"Genius is 99 percent perspiration and 1 percent inspiration"
- Thomas Edison
Wow. Replace the paper and pen with a laptop and I must look exactly like the guy in the above picture to the outside world. Well, we also appear to be different races. And my hair is much cooler. But whatever... You get the idea.
The point is that, although writers (and other creative types, for that matter) are known for their individualism and outside-the-box perspective on the world in which we live, the irony of this is that we all share a number of common traits.
Chief among these is our constant hunger for inspiration. My own personal definition for "inspiration" is whatever motivates you to express yourself through creative means, often spurring the creation of new ideas based on something you've observed or experienced firsthand.
Now, if this was my blog (and last time I checked, it is... lol), I would like to share a little about where I personally draw my inspiration from (i.e. what makes me want to write and fuels my creative passion with an endless supply of ideas):
1) Personal experience and observation
As the old adage goes, creatives are tasked to "write what you know." If that's the case, then what else could you possibly know better than your own life? Writers, myself included, are known for having an introspective, reflective side, and this often leads to some of our best, most personal work. In fact, it's largely our best work for the very reason that it is our most personal.
In my case, I came up with a story idea years ago that is somewhat inspired by my own life, and that concept has continued to evolve and develop with each passing year. As it currently stands, it is filled to the brim with elements both big and small that are either based on something that I experienced or taken verbatim from conversations that I've had and the like.
You'll find that the older you get and the more you think, feel and experience in life, the more relatable and honest your work will become.
Because I truly believe that writers see the world differently from most people (which is what inspired the name for this very blog site), I feel it is in some way our duty to share what we've learned and witnessed with the people around us. Not only does it give us a better understanding of ourselves as writers and human beings, but it also may even help to inspire our readers to follow their own hearts and enrich their lives. After all, isn't that every writer's dream?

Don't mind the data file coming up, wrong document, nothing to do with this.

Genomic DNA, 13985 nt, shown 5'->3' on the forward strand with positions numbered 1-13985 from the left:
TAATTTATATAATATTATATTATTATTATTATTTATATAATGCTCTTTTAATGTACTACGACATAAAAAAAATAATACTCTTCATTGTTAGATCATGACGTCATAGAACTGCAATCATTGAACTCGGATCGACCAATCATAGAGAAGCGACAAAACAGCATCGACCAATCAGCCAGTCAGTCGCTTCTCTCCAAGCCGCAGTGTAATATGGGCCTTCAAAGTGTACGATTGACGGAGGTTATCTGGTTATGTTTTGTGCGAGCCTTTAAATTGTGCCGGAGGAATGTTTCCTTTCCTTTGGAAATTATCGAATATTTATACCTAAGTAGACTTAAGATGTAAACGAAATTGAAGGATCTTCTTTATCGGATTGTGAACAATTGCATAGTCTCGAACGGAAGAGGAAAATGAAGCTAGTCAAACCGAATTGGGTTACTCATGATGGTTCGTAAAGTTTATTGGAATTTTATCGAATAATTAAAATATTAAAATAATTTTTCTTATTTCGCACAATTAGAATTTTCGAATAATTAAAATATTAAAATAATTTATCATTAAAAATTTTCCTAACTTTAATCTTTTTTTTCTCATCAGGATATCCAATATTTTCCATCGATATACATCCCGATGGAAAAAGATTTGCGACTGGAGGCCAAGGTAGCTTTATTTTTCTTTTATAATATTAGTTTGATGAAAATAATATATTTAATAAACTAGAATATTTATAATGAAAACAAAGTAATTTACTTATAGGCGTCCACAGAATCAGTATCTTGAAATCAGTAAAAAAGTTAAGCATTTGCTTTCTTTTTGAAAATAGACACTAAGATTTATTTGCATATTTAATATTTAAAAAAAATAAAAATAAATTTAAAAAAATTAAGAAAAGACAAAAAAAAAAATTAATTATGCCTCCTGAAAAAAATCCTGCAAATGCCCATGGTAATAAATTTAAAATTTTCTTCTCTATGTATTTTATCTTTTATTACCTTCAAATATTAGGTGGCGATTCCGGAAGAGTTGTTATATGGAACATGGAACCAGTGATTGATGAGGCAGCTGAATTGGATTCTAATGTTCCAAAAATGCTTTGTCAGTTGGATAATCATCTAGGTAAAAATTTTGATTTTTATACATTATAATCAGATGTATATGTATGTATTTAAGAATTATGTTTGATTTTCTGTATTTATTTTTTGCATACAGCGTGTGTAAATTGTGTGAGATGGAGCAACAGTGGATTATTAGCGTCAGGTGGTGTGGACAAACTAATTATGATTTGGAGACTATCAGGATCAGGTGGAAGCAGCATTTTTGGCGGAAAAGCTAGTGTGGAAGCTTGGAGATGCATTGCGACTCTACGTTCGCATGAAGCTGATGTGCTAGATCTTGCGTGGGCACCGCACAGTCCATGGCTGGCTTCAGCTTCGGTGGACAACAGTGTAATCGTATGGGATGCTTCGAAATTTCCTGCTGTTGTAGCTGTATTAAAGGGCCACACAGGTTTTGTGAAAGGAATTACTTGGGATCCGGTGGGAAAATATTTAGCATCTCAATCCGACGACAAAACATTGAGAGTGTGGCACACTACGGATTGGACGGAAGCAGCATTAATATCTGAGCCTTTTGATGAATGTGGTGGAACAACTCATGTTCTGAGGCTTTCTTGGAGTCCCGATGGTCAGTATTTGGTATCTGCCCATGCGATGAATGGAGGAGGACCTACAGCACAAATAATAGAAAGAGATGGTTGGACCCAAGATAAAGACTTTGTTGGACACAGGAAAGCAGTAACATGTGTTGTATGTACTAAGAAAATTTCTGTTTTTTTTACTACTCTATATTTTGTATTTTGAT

2) The arts
Have you ever walked out of a film or finished listening to an album and felt an overwhelming surge of creative juices flowing through every fiber of your being? I know I have, and oftentimes, the arts help me stay focused on nurturing my creative dreams, even in the face of social and professional obligations.
Whether it's the brilliant meta-universe of Stranger than Fiction, the narrative innovation of Memento or even the cinematic scope of something like The Lord of the Rings or Star Wars, films are a major source of inspiration for me. Taking in a story that moves me emotionally or intellectually always gives me a stronger will to muster up the self-discipline to follow my own unique voice.
Likewise, music has a similar effect. For example, I constructed an entire custom playlist of Stevie Wonder songs (he's my favorite singer, btw) to serve as a sort of soundtrack for the story I'm currently writing. Listening to each song and imagining how it would play into what's happening in the story helped me envision the overall story arc, to the point where simply listening to those songs made me eager to return to writing. I have even put a certain song on "repeat" because it put me into the mindset of a character, making the mood of the scene far more accessible.